If you are a women looking to optimize your hormones with exercise than weight training needs to be your focus along with more relaxing activities like lots of slow leisurely walking.

Women falsely believe less intense exercise like walking and yoga will give them the desired “look” of their younger years. While these activities are exceedingly healthy, and need to be done to decrease stress effects, they will not be adequate to generate the hormonal effect needed to raise HGH. However, they do work synergistically with more intense exercise to lower the negative impact of cortisol.

Training with the menstrual cycle:

Interestingly, the menstrual cycle may provide unique opportunities for women with exercise. Estrogen increases the amount of fat burned during exercise, but makes sugar burning less efficient. Progesterone opposes the action of estrogen. Since lower intensity exercise burns more relative amounts of fat and higher intensity is fueled more by sugar burning, women can cycle their training modalities to work with these fluctuations.

It is important to understand estrogen and progesterone action on fat burning is completely wiped out by the influence of stronger hormones like insulin. So, in order for a woman to reap any benefits from this type of cycled training, the insulin exposure will need to be low, probably less than 100g of sugars from fruit & starchy carbs daily. Non-starchy vegetables can and should be eaten in unlimited quantities.

And remember, it is never wise to take off-the-shelf advice like this and assume it will work for every women.  You are unique and must become like a metabolic detective to ultimately adjust the approach to fit you.  Luckily that is what all our education here at Metabolic Effect teaches. Check out this blog for further info on how to do this.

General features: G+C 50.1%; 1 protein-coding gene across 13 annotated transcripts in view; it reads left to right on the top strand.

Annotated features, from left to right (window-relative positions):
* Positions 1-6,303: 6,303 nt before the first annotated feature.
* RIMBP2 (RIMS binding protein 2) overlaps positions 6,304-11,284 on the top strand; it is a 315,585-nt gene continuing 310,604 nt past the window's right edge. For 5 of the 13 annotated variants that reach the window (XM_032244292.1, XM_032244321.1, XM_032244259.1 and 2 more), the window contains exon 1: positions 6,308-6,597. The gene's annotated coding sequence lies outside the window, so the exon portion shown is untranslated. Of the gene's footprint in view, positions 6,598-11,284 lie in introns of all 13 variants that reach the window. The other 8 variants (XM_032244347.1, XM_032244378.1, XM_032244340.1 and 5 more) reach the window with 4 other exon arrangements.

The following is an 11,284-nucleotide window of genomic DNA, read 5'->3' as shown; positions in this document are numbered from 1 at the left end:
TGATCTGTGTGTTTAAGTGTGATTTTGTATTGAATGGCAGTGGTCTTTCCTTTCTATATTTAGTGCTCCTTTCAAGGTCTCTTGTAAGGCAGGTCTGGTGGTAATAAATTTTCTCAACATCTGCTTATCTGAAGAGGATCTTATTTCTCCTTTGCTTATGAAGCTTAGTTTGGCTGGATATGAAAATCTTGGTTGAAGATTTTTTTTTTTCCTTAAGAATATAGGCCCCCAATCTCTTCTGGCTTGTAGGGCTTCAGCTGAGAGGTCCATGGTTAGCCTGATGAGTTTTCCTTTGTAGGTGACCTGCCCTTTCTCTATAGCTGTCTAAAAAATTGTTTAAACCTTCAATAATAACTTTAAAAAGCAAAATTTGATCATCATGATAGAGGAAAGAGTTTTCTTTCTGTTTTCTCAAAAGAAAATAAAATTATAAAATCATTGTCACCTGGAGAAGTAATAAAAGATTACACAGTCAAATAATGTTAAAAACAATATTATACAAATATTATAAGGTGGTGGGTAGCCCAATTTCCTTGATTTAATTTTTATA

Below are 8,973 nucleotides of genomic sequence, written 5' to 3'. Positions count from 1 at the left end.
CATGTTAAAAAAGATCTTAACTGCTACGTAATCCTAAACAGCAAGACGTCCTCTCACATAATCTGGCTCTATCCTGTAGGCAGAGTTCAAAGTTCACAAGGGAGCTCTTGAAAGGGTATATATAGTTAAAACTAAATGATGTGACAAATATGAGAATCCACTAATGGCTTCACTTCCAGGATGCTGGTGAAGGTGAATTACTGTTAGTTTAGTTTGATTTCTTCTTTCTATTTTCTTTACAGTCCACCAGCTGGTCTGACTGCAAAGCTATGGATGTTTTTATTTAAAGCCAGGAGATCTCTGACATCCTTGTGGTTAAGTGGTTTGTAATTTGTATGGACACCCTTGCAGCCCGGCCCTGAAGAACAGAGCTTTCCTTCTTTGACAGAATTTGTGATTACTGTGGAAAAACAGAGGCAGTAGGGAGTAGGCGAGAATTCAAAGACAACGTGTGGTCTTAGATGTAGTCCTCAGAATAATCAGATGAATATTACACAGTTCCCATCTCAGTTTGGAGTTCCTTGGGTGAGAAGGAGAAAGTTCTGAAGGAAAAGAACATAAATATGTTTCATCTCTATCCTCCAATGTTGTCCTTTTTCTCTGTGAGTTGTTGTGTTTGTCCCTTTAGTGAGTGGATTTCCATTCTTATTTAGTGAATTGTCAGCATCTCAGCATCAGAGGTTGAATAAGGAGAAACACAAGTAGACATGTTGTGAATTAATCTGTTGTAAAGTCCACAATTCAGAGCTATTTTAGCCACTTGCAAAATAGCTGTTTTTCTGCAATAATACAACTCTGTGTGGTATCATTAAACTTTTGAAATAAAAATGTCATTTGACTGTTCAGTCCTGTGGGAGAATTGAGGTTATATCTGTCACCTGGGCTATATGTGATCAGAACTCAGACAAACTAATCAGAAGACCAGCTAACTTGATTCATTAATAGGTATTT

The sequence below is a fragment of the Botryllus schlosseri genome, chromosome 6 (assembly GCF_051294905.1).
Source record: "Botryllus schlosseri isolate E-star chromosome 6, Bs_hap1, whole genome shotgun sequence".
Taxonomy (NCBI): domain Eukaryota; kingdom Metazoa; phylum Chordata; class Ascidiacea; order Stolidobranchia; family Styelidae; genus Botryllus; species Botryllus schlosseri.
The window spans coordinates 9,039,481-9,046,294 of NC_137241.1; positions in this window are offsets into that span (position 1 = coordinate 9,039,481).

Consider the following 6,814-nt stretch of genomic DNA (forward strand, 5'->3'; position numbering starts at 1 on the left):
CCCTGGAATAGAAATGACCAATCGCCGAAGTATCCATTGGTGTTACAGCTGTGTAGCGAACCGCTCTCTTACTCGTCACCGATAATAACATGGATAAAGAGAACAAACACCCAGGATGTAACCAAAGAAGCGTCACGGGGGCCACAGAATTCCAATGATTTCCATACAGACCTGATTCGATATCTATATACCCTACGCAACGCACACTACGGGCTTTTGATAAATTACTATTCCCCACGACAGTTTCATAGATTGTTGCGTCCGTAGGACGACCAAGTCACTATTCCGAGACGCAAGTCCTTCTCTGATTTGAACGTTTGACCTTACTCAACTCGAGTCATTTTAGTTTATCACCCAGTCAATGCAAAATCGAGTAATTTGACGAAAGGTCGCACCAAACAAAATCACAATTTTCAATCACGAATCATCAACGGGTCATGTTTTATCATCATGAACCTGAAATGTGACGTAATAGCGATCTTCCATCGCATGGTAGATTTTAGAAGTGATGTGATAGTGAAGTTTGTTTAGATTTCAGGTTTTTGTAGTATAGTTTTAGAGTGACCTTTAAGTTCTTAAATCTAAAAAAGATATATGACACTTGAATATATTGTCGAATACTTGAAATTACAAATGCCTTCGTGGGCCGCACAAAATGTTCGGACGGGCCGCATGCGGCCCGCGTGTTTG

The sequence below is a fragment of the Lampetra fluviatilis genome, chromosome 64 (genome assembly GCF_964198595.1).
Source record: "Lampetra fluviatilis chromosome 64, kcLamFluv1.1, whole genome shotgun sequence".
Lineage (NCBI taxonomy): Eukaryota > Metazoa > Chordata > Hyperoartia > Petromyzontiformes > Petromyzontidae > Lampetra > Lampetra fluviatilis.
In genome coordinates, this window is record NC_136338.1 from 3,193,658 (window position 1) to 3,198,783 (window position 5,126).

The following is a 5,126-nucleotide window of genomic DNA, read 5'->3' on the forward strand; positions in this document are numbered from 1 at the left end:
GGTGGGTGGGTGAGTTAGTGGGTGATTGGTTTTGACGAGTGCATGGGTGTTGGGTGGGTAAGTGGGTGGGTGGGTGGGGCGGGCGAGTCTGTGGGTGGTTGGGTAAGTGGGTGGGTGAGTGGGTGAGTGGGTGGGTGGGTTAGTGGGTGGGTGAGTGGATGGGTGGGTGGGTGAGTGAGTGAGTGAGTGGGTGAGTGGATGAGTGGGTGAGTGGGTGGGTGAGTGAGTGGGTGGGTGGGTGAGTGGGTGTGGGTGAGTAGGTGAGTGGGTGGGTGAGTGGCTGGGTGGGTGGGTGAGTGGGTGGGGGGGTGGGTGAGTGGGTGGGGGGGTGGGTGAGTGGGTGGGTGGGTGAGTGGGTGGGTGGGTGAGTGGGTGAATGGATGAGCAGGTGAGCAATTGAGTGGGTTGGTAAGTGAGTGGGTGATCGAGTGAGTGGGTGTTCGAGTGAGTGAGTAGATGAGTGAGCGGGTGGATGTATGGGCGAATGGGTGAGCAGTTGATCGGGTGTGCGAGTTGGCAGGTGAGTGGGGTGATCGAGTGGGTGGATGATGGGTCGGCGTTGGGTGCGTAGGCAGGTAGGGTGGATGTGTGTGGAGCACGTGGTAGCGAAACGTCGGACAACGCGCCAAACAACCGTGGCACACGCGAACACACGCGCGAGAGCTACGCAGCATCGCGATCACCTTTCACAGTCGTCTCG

More long duration and slower type exercises (walking, biking, running, etc.) may be of more benefit during the estrogen dominant follicular phase. Higher intensity shorter duration activities (sprint training, HIIT, etc) may be able to generate more of an EPOC after-burn effect during the progesterone dominated luteal phase. But during the luteal phase you should be more focused on relaxing and restorative activities. Weight training has benefits across the board in opposing the action of stress hormones and assuring plenty of HGH.

The female fat-loss formula involves the following:

1. Decrease exposure to all estrogen related factors in the diet and environment. Including plastic bottles,  soy, pesticides, non-organic meats, sodas, etc.

2.Help the body deal with excess estrogen through natural detoxification. This is done through increased intake of green tea, cruciferous veggies (broccoli, cauliflower, cabbage, etc.), increased fiber, tailored supplementation, and decreased dairy and grain (yes, these cause excess release of insulin and conventional milk products may add to the estrogen burden).

3. Decrease insulin and cortisol effects by decreasing most grains and starches, and replace with fruits and vegetables (more non-starchy veggies than fruits). Drink water (not out of plastic) and green tea, and skip other beverages.

4. Supplement with Vitamin D and Fish Oil (krill oil may be better for women), yes to protect bones, but more importantly to decrease inflammation, protect against heart disease and cancer, and balance female hormones.

5. Train with weights 3 to 5 times per week. If you want to burn fat, decrease belly fat, build bone, improve mood, enhance strength, bolster self-esteem, tighten the body – NOTHING compares to weight lifting exercise. Walking is necessity, NOT exercise. Women should walk as much as they can daily.

6. Young menstruating women on low carb diets can use the unique attributes of the menstrual cycle to their advantage.

Resources for those of you who are new to Metabolic Effect (ME)

Many women find there way to this blog through a google search and even after reading the material may be confused about where to start. Here are my suggestions:

  1. Learn more about the metabolism.  I have a free course on this called Metabolism School. Sign-Up Here
  2. Workouts for beginners or the very unfit. Metabolic Aftershock is a program I built for Natural Health Sherpa. The Marketing is a little “high force”  but the workout and program is highly effective.  So please trust me and stick the marketing process out.
  3. Workouts for the more seasoned female exerciser and the advanced.  Consider our workout library.  Workouts for all levels including Crossfit type metcons.  These things strip fat off the body.
  4. Like to learn out of a book or program? Consider purchasing our new book Lose Weight Here or any of our online programs especially the Swimsuit Diet.